Open mike 03/08/2014

Written By: - Date published: 7:00 am, August 3rd, 2014 - 208 comments
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openmikeOpen mike is your post.

For announcements, general discussion, whatever you choose.

The usual rules of good behaviour apply (see the Policy).

Step up to the mike …

208 comments on “Open mike 03/08/2014 ”

  1. Jenny 1

    Labour and National Party activists and politicians must have a much higher tolerance level for genocide than most people.

    National is not responsible for what is happening in Gaza. Demanding they do something is not going to achieve anything.

    And expelling the Israeli diplomat? How would we then express our disgust at the innocent murder of women and children the next time it happens?


    Most people would reject the murder of innocent women and children on the first instance.

    Come on Greg you can be better than this.

    Stand up to the extreme Right pressure in your own party.

    Do what ever it takes. Demand in the strongest terms possible (either privately or publicly), that your party leader David Cunliffe make a statement promising to cut diplomatic relations with Israel.

    • mickysavage 1.1

      Gee Jenny I was expressing a personal view, not succumbing to right wing pressure.

      My personal view is that diplomatic channels if at all possible should be left open. So I disagree with calls to send the Israeli ambassador home. And I do reject the murder of innocent women and children. Have a read of what I have written on the subject if you want proof.

      • Jenny 1.1.1

        My personal view is that diplomatic channels if at all possible should be left open. So I disagree with calls to send the Israeli ambassador home.


        Greg if you are of a certain age you will understand that you are using the same morally indefensible and bankrupt excuse used by the NZRFU and the Muldoon administration for keeping ties with the apartheid regime in South Africa.

        And I do reject the murder of innocent women and children. Have a read of what I have written on the subject if you want proof.


        Greg you can keep up your liberal handwringing as long as you like, but by refusing to take a stand to match, your expressions of condemnation and concern at the massacre of innocents are hollow.

        • Jenny

          Come on Greg I expected better of you than this.

        • mickysavage

          Weird. Having an internationalist perspective and wanting to preserve diplomatic relations is somehow support for Israel.

          • Te Reo Putake

            Ah, Jenny. Wallowing in the blood of the innocent dead to in order to make a sectarian and irrelevant attack on Labour. Quality stuff.

            • The Al1en

              Yes, climate change must be yesterdays news.
              More mileage in dead children than dead polar bears.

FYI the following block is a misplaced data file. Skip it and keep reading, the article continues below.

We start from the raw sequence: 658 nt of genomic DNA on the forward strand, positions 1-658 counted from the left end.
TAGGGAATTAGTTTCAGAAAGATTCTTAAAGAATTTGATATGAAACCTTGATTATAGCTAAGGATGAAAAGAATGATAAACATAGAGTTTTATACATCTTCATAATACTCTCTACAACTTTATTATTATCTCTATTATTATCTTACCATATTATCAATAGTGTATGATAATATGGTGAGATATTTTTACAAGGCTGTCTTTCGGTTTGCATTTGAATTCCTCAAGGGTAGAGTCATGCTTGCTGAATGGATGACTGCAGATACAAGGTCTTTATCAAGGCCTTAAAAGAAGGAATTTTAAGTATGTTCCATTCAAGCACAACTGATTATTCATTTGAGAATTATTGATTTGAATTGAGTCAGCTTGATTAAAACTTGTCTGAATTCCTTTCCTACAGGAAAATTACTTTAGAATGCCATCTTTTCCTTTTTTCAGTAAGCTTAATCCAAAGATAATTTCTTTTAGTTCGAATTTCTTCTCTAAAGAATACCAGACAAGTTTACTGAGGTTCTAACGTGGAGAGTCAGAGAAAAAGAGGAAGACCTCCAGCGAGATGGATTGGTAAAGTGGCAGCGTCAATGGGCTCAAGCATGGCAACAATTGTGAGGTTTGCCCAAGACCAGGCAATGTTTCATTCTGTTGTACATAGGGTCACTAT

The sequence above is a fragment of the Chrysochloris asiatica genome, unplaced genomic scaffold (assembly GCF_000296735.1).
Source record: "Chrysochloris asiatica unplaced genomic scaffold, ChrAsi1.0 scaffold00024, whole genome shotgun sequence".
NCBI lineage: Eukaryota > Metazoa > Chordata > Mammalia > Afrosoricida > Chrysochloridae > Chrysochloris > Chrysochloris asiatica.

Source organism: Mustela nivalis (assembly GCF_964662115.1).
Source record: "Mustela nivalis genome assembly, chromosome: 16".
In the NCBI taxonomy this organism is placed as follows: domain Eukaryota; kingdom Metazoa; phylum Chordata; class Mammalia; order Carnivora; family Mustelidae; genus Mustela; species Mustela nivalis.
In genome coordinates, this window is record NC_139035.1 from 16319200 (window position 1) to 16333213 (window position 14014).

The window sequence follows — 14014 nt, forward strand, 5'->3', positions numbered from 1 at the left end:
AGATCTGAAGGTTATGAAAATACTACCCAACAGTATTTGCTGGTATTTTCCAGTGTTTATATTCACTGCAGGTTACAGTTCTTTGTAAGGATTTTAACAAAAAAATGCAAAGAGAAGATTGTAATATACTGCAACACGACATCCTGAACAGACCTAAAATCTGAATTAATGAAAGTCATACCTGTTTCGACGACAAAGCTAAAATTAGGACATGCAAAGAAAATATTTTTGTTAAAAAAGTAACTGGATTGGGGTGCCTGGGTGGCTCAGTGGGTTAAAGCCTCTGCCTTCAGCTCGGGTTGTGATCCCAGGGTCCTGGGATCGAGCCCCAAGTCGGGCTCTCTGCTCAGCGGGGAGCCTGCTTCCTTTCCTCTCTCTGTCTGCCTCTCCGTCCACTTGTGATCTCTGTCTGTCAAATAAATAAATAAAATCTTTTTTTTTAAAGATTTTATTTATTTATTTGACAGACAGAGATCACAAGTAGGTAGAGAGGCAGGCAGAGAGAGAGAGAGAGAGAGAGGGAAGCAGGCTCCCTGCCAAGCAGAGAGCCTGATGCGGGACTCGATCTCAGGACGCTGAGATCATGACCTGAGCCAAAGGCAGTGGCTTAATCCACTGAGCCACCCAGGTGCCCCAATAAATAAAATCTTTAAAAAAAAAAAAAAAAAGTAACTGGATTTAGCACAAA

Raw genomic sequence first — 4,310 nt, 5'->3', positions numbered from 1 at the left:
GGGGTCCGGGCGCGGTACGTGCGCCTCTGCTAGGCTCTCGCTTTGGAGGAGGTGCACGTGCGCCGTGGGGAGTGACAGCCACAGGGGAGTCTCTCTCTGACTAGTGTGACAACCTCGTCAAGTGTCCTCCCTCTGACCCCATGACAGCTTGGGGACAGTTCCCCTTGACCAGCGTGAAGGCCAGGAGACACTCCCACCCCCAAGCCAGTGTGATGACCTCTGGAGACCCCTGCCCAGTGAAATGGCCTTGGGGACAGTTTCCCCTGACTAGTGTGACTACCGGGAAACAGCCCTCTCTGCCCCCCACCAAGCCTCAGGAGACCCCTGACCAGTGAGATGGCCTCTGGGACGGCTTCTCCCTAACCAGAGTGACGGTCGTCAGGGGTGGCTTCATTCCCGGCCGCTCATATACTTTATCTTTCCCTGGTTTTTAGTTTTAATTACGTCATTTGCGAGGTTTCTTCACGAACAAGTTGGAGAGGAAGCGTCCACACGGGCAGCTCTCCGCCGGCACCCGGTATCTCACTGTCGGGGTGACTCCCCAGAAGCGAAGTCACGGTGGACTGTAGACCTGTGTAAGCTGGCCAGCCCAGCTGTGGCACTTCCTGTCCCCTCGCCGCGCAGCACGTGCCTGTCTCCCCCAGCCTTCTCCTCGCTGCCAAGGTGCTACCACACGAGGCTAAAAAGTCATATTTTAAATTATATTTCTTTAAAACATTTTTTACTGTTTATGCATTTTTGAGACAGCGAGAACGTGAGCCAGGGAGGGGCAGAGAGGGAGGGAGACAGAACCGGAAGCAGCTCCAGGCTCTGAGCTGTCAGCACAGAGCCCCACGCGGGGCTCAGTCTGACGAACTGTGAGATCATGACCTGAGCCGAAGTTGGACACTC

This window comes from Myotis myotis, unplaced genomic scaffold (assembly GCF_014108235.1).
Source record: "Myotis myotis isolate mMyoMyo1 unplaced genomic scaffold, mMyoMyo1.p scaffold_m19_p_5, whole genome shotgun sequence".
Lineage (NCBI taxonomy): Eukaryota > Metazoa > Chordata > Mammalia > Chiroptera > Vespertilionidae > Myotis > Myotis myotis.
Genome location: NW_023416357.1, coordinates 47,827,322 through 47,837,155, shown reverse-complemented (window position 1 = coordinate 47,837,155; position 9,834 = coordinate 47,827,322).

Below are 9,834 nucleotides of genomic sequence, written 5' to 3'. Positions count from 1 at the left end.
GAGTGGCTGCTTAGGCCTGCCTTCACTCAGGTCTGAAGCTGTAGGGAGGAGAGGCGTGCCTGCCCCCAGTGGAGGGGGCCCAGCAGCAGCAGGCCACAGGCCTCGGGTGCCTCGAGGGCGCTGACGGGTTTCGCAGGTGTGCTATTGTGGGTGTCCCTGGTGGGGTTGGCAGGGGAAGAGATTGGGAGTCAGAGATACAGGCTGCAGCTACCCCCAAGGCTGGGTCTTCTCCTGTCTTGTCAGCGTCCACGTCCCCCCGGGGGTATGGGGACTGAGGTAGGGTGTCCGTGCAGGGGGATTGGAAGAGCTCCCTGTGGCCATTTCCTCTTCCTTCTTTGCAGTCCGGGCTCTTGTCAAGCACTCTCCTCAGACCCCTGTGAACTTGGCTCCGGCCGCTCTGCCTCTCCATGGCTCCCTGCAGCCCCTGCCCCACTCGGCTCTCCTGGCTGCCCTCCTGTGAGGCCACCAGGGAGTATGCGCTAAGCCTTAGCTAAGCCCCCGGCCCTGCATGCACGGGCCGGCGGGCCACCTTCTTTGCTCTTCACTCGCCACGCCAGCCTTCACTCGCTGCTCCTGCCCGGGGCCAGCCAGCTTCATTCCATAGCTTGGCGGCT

• Te Reo Putake

                Lordy, imagine if a polar bear washed up on the beach at Gaza … Jenny Jackpot! Labour to blame, obviously.

              • Jenny

                Climate change is not yesterday’s news, the same lack of leadership from the Labour Party we are seeing around that issue we see around the genocide in Gaza.

                If Labour activists really started fighting for what they believe and convinced their leaders to come out swinging with policies sharply contrasted to National’s then we might see Labour’s electoral fortunes turn around.

                As it is, how can there really be an electoral contest between Labour and National when both Labour and National agree on deep sea oil, fracking and new coal mines, and in foreign affairs on how to deal with Israel. The strongest thing the two parties disagree on most strongly in the eyes of the electorate is raising the age of Superannuation entitlement. If it wasn’t so tragic it would be funny.

                • The Al1en

                  Your disingenuity does much damage to your position, which increasingly looks petty, spiteful and coordinated, leaving you very much isolated, inhabiting the fringes of debate.

                  Good luck with that.

              • Murray Olsen

                TRP and Alien – Jenny is saying something eminently sensible here. I agree with her. I don’t know what you two are trying to say, because all you’ve done is attack her.

                Diplomacy doesn’t work with the Zionists. Latin American countries have taken the lead and are cutting off diplomatic relations. We should be with them, not with countries that do all they can to support Zionist aggression.

                • The Al1en

                  Not just a case of shoot the messenger, there are plenty of reasons why Labour should not come out calling for the expulsion of diplomats or the closing of the idf embassy.
                  One, it’s a big call to make, and the run up to a general election, without the benefit of departmental briefings etc.. is not the place to make ad-hoc/snap policy decisions, especially by the current opposition.
                  Second, there are other avenues open, such as calling the embassy boss in for a please explain, and to officially pass on the dissatisfaction of the NZ public over the idf operations and occupation of Palestine before reaching the expulsion stage, without which, would expose the Labour leadership to accusations of being unfit to govern.

                  I support the closing of the Israel embassy and telling them to only come back when they’ve negotiated a two state agreement, but after winning the election first and following due procedure after informed advice.

          • Jenny